BooksOfTheMoon

The Best of C.L. Moore

By C.L. Moore

Rating: 4 stars

Although I knew the name CL Moore, I was unfamiliar with her work and thought she was a New Wave writer, not Golden Age, so it’s been interesting to read these stories, all written in the 1930s and 40s. We think of much of the work of that era to be very plot-oriented, with little in the way of emotional underpinning or characterisation. I don’t think that can be said of Moore’s work, judging by this sample. Although the characters perhaps aren’t emotionally developed in the modern sense, they are much more vividly drawn than in much of the work of Moore’s peers of the era.

Shambleau is the work that made Moore’s name, introducing the character of Northwest Smith and the woman that he saves from an angry mob who turns out to be more dangerous than he thought. My favourite story in the collection is probably the final one, Vintage Season, in which a man rents out his house to a group of strange foreigners. This story is based around a trope that modern readers will readily identify, but which was startlingly original at the time (the author notes in the afterword that she thinks it may be have been the first story use this particular trope). It’s handled well, with a little sting in the tail.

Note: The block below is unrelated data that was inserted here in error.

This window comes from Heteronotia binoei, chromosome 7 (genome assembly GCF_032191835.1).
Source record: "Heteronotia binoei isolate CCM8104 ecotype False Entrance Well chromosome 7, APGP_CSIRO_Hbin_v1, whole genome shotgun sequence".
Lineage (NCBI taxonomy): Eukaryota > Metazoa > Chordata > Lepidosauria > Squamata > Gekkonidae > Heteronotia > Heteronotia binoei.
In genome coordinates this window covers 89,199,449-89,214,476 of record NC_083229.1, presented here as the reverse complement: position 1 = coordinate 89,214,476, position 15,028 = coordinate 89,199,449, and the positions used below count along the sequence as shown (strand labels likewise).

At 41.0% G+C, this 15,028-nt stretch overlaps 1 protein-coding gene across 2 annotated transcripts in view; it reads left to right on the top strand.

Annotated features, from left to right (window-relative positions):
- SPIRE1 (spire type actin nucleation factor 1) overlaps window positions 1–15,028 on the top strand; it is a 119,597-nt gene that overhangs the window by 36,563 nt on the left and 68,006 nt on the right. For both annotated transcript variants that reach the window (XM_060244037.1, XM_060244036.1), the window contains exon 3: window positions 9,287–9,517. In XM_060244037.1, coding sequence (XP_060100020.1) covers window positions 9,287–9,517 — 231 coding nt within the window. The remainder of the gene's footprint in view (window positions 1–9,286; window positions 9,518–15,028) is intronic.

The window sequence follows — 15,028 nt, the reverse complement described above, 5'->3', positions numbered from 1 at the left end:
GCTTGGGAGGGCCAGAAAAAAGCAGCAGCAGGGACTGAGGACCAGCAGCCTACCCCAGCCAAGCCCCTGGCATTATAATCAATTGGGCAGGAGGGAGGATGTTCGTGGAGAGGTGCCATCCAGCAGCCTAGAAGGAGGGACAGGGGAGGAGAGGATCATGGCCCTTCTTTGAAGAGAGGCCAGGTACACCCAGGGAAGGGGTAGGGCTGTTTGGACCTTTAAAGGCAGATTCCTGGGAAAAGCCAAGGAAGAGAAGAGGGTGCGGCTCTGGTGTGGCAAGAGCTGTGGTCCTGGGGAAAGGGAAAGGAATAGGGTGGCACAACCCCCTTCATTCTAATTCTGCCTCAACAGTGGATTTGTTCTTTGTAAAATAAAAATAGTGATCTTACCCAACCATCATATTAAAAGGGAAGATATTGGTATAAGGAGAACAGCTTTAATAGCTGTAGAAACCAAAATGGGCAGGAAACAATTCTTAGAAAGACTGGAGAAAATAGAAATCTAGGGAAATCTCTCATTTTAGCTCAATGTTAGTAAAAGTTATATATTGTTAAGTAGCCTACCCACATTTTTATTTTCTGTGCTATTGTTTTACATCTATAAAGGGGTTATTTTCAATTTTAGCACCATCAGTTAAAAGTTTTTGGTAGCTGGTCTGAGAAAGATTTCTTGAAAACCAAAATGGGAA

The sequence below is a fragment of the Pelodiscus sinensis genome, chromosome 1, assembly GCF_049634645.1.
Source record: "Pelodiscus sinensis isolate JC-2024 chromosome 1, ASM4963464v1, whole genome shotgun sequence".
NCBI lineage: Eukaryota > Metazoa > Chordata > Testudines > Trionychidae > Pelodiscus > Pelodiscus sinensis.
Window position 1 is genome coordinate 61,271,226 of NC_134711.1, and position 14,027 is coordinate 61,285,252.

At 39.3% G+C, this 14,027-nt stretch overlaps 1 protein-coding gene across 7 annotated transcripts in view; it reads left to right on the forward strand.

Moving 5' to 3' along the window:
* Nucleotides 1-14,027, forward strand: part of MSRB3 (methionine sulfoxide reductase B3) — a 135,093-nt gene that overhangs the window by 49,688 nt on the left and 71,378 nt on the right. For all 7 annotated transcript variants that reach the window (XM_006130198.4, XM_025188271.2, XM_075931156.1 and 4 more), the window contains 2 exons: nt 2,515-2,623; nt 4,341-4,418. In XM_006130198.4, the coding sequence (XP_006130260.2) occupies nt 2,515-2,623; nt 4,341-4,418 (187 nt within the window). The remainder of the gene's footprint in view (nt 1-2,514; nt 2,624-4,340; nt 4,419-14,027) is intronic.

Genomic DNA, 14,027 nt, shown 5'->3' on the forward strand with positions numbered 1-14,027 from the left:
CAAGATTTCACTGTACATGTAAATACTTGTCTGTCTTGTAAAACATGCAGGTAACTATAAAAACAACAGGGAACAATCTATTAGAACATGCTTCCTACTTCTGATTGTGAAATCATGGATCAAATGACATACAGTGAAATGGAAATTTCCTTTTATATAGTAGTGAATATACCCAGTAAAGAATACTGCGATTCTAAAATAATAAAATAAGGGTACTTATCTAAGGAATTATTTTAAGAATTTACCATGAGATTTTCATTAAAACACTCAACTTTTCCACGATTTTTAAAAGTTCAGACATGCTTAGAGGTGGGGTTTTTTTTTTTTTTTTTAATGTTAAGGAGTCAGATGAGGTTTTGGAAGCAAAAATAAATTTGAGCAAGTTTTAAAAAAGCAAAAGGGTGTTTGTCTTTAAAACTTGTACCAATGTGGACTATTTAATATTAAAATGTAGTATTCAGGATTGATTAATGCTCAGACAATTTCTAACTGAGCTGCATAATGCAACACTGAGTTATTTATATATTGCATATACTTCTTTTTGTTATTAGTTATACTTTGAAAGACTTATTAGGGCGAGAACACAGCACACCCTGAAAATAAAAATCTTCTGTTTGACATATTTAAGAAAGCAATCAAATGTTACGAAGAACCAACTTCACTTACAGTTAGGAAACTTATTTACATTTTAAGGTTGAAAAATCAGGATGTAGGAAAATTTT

There’s a surprising (to me, at least) amount of theology in the book. Not only is there the very direct Fruit of Knowledge about those first days in the Garden of Eden, but Daemon discusses the concept of the soul and The Bright Illusion has two gods fighting on an alien world, and a man who wonders about an afterlife.

So a fascinating look back into a different era of the genre, and to see how Moore’s writing contrasted with that of the men around her. She brought emotion into a genre that was, at that time, staid and with mostly cardboard characters. The stories themselves, while coloured by their time, are well worth reading.

Book details

ISBN: 9780345247520
Publisher: Random House Inc
Year of publication: 1976

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